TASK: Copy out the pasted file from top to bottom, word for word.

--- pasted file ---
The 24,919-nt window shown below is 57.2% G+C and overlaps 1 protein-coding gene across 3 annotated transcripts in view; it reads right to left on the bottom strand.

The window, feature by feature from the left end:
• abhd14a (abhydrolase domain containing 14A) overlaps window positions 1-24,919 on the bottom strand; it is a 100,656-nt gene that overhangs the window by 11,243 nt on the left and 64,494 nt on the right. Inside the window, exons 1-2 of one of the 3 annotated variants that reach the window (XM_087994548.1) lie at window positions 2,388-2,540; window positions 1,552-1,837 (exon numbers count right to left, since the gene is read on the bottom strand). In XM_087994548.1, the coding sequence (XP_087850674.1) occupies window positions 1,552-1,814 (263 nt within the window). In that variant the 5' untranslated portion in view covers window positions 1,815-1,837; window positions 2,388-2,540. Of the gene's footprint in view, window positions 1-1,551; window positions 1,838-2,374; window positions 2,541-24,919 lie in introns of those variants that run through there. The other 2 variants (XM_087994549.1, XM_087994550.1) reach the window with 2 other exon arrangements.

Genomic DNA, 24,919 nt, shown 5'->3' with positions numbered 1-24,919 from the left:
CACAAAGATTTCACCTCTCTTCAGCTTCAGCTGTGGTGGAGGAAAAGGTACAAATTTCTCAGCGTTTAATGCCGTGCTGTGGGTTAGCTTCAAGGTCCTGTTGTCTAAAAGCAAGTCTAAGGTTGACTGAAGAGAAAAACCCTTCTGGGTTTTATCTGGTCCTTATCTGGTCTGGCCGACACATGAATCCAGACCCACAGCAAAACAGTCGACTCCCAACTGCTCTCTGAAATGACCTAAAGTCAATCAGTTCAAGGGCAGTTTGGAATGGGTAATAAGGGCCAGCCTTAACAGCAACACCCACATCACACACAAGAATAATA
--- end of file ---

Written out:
The 24,919-nt window shown below is 57.2% G+C and overlaps 1 protein-coding gene across 3 annotated transcripts in view; it reads right to left on the bottom strand.

The window, feature by feature from the left end:
• abhd14a (abhydrolase domain containing 14A) overlaps window positions 1-24,919 on the bottom strand; it is a 100,656-nt gene that overhangs the window by 11,243 nt on the left and 64,494 nt on the right. Inside the window, exons 1-2 of one of the 3 annotated variants that reach the window (XM_087994548.1) lie at window positions 2,388-2,540; window positions 1,552-1,837 (exon numbers count right to left, since the gene is read on the bottom strand). In XM_087994548.1, the coding sequence (XP_087850674.1) occupies window positions 1,552-1,814 (263 nt within the window). In that variant the 5' untranslated portion in view covers window positions 1,815-1,837; window positions 2,388-2,540. Of the gene's footprint in view, window positions 1-1,551; window positions 1,838-2,374; window positions 2,541-24,919 lie in introns of those variants that run through there. The other 2 variants (XM_087994549.1, XM_087994550.1) reach the window with 2 other exon arrangements.

Genomic DNA, 24,919 nt, shown 5'->3' with positions numbered 1-24,919 from the left:
CACAAAGATTTCACCTCTCTTCAGCTTCAGCTGTGGTGGAGGAAAAGGTACAAATTTCTCAGCGTTTAATGCCGTGCTGTGGGTTAGCTTCAAGGTCCTGTTGTCTAAAAGCAAGTCTAAGGTTGACTGAAGAGAAAAACCCTTCTGGGTTTTATCTGGTCCTTATCTGGTCTGGCCGACACATGAATCCAGACCCACAGCAAAACAGTCGACTCCCAACTGCTCTCTGAAATGACCTAAAGTCAATCAGTTCAAGGGCAGTTTGGAATGGGTAATAAGGGCCAGCCTTAACAGCAACACCCACATCACACACAAGAATAATA